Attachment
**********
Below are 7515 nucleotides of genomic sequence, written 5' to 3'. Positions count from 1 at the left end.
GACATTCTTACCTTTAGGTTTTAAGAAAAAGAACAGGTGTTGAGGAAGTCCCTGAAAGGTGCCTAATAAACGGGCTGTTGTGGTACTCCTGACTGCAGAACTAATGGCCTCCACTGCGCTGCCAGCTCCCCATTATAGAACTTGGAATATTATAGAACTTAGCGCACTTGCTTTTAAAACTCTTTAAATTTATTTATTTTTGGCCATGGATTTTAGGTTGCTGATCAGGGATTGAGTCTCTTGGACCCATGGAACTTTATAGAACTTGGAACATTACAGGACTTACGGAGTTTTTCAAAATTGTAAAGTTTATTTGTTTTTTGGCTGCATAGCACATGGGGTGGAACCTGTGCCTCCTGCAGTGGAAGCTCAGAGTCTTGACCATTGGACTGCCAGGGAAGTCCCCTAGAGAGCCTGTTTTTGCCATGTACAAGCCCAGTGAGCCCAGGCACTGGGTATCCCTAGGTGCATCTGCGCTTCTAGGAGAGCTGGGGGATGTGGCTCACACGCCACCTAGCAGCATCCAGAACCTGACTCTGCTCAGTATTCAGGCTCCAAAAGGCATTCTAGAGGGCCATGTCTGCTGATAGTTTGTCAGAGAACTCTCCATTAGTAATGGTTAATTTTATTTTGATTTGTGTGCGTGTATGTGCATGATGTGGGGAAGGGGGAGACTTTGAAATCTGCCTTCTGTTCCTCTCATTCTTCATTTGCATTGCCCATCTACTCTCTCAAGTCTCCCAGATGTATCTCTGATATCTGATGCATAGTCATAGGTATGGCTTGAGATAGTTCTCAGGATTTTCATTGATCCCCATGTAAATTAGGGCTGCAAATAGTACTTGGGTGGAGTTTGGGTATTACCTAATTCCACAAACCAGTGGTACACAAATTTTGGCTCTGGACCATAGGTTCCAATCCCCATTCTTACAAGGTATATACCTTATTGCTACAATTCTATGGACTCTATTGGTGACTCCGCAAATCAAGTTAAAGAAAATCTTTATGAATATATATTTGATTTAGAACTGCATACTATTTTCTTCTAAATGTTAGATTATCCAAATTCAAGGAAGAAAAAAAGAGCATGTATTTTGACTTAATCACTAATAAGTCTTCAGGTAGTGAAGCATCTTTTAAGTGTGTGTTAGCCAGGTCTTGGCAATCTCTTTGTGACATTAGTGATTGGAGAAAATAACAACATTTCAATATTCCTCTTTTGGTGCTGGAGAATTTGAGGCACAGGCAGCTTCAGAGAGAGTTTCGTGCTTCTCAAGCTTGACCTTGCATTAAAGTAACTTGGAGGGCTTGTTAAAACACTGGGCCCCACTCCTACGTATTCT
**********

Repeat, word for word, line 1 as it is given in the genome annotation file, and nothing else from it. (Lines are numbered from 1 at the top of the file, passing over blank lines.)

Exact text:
Below are 7515 nucleotides of genomic sequence, written 5' to 3'. Positions count from 1 at the left end.